Interior, facing east

The choir at the eastern end finishes with a half-dome vaulted apse with three semicircular arched windows, symbolizing[citation needed] the Trinity. Three arcades in the nave give access to the other parts of the building. There are two small chapels in the apses of the transept, aligned the same way as the main sanctuary, as in the Cistercian abbeys of Cîteaux and Clairvaux.

The chevet of the Abbey, the semi-circular space behind the altar, has no decoration, but the refinement of the workmanship, as well as the perfectly rounded form, was itself an expression of the religious ideas of the Cistercians. The circle was supposed to approach the perfection of the divine, as opposed to the square, which belonged in the secular world.[citation needed]

The three windows in the apse, the round oculus above, draw attention to the altar. Facing east, they catch the first morning light, and face the same direction from which Christ was expected to return to earth. They and the four small windows in the transept let in just enough light to give life to the stone inside, particularly at the time of the sunrise and sunset, which were also the times of the most important religious services, lauds and vespers. The light coming through the windows changed the color of the stone and created slowly moving shapes of darkness and light, marking the passage of time, the essential element of the life in the monastery.

The pale stained-glass windows date to 1935 - they were recreated following the model of 12th-century stained glass from Obazine Abbey in the Corrèze.

The Monks' Building[edit]

The monks building is located to the north of the church, and is connected to it by stairways, which allowed the monks direct access to services.

The Dormitory: one monk slept in front of each window.

The dormitory is on the upper floor of the monks' building. The abbot had a separate cell on the left side, up a short stairway. The dormitory was lit by rows of semicircular windows. A monk slept in front of each window.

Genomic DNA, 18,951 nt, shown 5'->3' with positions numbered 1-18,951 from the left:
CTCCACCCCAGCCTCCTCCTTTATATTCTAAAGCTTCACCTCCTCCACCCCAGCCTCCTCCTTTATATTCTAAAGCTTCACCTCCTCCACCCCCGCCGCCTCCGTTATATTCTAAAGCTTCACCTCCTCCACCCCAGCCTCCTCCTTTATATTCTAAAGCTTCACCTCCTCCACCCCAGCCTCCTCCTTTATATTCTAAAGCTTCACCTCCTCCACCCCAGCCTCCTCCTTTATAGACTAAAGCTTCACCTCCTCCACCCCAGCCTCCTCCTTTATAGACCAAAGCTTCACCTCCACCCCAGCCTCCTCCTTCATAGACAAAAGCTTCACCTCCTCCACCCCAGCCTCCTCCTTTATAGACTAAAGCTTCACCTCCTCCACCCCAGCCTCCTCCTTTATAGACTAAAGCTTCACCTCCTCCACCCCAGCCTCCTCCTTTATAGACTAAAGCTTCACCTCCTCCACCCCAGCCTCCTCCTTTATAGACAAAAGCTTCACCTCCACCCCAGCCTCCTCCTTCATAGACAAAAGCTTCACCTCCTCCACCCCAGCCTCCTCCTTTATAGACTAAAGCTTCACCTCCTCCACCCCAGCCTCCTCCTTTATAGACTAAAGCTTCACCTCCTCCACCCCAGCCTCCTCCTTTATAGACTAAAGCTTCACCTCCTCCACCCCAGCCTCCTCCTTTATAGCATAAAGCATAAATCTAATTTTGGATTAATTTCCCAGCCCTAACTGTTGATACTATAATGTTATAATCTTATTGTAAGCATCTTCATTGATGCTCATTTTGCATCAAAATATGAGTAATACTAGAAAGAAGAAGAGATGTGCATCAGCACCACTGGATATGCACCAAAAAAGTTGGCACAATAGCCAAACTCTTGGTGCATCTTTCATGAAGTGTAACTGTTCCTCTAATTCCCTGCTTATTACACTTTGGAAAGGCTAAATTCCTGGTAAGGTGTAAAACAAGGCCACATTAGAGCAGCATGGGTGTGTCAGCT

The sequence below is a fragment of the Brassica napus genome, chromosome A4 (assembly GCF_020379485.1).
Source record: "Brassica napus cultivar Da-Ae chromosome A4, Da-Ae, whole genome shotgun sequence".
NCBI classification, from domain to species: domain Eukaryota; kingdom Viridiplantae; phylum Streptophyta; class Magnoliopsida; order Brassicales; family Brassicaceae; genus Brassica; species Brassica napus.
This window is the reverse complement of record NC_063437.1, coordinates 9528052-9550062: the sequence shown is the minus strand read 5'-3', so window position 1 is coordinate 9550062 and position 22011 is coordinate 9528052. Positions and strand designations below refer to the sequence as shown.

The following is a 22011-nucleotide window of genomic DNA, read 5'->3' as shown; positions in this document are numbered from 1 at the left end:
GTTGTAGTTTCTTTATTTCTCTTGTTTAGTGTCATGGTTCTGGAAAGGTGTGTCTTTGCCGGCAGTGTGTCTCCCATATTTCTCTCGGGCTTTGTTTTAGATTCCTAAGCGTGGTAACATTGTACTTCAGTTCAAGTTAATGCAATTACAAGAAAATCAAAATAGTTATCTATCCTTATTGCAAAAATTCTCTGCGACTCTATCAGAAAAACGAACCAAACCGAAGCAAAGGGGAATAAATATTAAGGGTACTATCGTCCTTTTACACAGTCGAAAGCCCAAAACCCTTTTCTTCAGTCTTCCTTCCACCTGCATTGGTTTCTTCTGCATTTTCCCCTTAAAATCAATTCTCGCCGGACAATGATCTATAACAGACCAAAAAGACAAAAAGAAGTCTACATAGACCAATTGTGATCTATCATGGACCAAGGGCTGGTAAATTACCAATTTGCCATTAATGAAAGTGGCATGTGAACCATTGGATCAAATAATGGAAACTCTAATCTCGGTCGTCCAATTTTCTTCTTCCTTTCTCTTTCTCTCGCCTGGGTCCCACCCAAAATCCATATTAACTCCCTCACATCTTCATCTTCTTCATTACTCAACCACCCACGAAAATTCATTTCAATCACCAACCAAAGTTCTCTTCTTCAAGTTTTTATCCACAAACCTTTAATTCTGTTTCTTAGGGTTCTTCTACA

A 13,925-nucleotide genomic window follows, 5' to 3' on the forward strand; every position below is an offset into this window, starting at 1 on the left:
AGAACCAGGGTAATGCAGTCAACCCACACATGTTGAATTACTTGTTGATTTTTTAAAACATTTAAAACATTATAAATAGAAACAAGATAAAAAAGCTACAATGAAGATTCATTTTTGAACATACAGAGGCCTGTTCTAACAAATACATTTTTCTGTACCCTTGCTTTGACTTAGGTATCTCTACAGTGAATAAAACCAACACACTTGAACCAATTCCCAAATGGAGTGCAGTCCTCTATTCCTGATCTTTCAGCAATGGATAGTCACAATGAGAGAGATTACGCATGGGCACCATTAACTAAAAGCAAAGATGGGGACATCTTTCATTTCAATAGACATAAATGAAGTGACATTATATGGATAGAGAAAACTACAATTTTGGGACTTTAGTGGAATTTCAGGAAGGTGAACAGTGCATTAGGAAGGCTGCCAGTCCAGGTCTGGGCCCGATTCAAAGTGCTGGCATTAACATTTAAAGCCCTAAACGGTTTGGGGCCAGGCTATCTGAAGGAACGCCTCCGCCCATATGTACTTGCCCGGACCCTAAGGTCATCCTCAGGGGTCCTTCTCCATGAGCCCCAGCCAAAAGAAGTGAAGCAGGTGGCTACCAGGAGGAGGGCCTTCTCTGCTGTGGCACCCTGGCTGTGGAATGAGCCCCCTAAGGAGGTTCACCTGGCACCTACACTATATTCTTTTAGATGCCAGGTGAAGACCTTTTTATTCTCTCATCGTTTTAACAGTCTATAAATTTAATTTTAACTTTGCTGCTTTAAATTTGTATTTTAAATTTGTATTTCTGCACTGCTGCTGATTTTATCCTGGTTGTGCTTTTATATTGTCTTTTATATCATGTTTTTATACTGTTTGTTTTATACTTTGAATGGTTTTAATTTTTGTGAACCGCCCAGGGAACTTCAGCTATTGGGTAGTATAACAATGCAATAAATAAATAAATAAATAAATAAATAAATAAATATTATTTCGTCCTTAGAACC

The Sacristy, a room two meters high, three meters wide and four meters long, with a single window, built against the church transept, was where the church vestments and sacred vestments were kept. It had direct access to the church through a door into the transept. The Sacristan was in charge of the treasury of the Abbey, rang the dormitory bell for the night services, and climbed to the roof to make astronomical observations to determine the exact time for religious services, depending upon the season.

Entrance to the armarium

The armarium (library) is a three-meter by three-meter room on the lower level of the monks' building, opening onto the cloister. The armarium contained the secular books used regularly by the monks. It is believed that it contained books of medicine, geometry, music, astrology, and the classical works of Aristotle, Ovid, Horace and Plato.

The Chapter House, where the monks met daily

The Chapter House, or The Capitulary Hall, was the room where the monks met daily for a reading of one chapter of the rule of St. Benedict, and to discuss community issues. Election of new abbots also took place in this room. Its architecture - with cross-ribbed vaults resting on two columns with decorated capitals, was the most refined in the monastery, and showed the influence of the new Gothic style. The walls and columns date to about 1170, the vaulting to 1200-1240.

During the reading of the Rule and discussions, the monks were seated upon wooden benches, and the Abbot was seated at the east, facing the entry. The main sculptural element is a simple cross of the order on the south column, before which the monks would bow briefly. A hand holding a cross, the symbol of authority of the abbot, is sculpted on the capital of the north column. He was sometimes buried in this room, so that after death his memory would add to the authority of the living abbot.

The Hall of the Monks, was at the north end of the monks' building, but fell into ruins, and little remains. The room was used for making clothing, as a workshop, for the training of the new monks, and as a scriptorium, the room where manuscripts were written, since it was the only heated room in the abbey.

The Cloister[edit]

In the cloister

The cloister, in the middle of the monastery, was the center of monastery life. It measures about thirty meters on a side, is in the shape of an elongated trapezoid, and follows the terrain, sloping downward from the monks' building toward the river. Despite its odd shape, and its location on very uneven ground, it manages to maintain its architectural unity, and to blend with its natural environment; in some places the rock of the hillside becomes part of the architecture.

Eastern arcade of the cloister